Generally speaking, when I set out to explore nature I’m seeking the most pristine places I can find. These places are ancient – old growth forests with towering trees or virgin prairie on a bed of soil that has never been plowed. I like to see things the way they may have looked prior to European settlement, and transport myself to a distant, wilder time.
But if I chose to ignore those more disturbed habitats, I would be robbing myself of a wealth of beauty and diversity. In fact, there are many species that have evolved to take advantage of early successional communities created in the wake of some disturbance. Historically, these habitats may have formed by a variety of means. For example, when a massive tree falls in an old growth forest. Imagine ten tons of timber crashing to the earth. A tree like this could take out a swath of forest totaling a third of an acre or more, especially if it brings adjacent trees down with it. This new gap in the canopy would undergo the process of succession, responding much the way a fallow field does when it slowly reverts back to woodland.
The patch of disturbed land could increase significantly in the face of some natural disaster. A tornado could take out a swath of forest hundreds of feet wide and miles long. A severe hurricane could level acres of forest near the coast, and a wildfire could remove forest cover on the scale of thousands of acres.
Events like this are particularly important in the eastern United States, where much of the landscape was historically forested. There existed, however, a multitude of non-forested communities interspersed among the old growth timber. These included prairie inclusions, barrens, and similar habitats that were kept open by a variety of factors including soil conditions, grazing by American bison, and regular wildfire. If one of these communities went too long without the introduction of some natural disturbance, it would begin to revert back to forest through the process of succession.
Today, however, the U.S. is far removed from the natural eden it was just a few hundred years ago. That is not to say, however, that suitable habitat for these disturbance dependent species no longer exists. Take the Prairie Warbler (Setophaga discolor), for example. The “Prairie” in its name is misleading, as this is not a species of prairie or grassland habitats, but rather one of those early successional habitats described above. They breed throughout much of the eastern U.S., from Maine to east Texas. Here I most frequently observe them in regenerating pine stands 5 to 10 years after harvest.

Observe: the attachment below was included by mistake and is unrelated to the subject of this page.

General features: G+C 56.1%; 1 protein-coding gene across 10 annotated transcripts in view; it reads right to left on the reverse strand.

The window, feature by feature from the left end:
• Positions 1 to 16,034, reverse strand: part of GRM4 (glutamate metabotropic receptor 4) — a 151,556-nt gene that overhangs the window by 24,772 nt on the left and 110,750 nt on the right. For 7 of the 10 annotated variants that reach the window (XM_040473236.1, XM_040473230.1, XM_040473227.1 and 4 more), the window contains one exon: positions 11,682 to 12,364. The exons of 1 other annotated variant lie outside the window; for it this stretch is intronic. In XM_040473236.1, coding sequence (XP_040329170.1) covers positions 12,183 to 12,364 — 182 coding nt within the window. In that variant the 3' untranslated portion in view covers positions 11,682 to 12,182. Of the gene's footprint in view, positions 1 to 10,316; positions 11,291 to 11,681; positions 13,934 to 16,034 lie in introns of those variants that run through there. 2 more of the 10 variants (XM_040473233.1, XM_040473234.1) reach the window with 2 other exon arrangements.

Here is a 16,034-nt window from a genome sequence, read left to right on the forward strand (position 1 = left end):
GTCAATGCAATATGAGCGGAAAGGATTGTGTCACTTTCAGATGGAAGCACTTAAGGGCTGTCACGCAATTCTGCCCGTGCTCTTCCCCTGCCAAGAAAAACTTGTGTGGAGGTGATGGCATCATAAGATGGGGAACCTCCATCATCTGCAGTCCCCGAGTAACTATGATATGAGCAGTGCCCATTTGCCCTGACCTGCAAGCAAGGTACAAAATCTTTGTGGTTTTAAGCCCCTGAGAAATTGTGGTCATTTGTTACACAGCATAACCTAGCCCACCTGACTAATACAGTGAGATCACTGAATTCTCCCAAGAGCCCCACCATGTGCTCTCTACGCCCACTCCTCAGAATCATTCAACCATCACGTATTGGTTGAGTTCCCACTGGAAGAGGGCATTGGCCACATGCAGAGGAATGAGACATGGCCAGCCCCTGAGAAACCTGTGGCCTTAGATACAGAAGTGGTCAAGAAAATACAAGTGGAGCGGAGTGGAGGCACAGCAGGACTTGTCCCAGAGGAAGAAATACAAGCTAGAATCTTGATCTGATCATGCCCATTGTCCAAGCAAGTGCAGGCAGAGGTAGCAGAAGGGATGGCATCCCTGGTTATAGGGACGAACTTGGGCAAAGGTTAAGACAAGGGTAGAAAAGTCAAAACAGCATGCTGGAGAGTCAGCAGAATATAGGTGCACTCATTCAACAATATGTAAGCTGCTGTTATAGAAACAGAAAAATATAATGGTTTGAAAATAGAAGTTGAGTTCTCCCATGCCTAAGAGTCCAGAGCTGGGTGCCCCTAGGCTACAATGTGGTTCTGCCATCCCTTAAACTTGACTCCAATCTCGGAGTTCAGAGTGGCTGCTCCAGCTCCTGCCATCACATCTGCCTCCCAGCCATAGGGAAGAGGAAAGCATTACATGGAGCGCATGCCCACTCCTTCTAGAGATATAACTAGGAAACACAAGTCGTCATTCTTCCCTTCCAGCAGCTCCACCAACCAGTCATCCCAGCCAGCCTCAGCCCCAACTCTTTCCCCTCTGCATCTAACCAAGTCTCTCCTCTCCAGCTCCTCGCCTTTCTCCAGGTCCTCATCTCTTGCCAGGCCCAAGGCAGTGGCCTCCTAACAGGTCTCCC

A male Prairie Warbler sings in defense of his territory.
These sites undergo succession much in the way a forest would following some natural clearing event. First a variety of grasses and forbs will invade. Soon after the pines will sprout. Before long, however, the trees will grow to tall, the canopy will close, and the habitat will no longer be suitable for the Prairie Warbler.
The ephemeral nature of these ever changing habitats means that species like the Prairie Warbler do not have a reliable territory to return to each year, and must seek out new breeding sites once their old territories are no longer suitable. I speculate that, given a certain element of unpredictability with their preferred habitat, Prairie Warblers, and other disturbance-dependent bird species likely experience local cycles of “boom and bust”, potentially increasing in numbers following large disturbance events, and decreasing as the disturbed areas reach later successional stages.
Another species found in these disturbed habitats is the Yellow-breasted Chat (Icteria virens). The chat was once considered our largest warbler species, but recent research indicates that is more closely related to blackbirds, and it has been placed in its own family (Icteriidae). Chats are well known for their loud, varied songs which consist of a variety of raucous warbles, whistles, rattles, and more. The males perform elaborate courtship displays on the wing, slowly descending in choreographed fashion.
Yellow-breasted Chats can be found throughout much of the contiguous U.S and portions of Mexico and southern Canada. They are less specific in their habitat preference than prairie warblers, and can be found in a variety of disturbed habitats. They are easy to hear, but difficult to see, often skulking low in dense vegetation.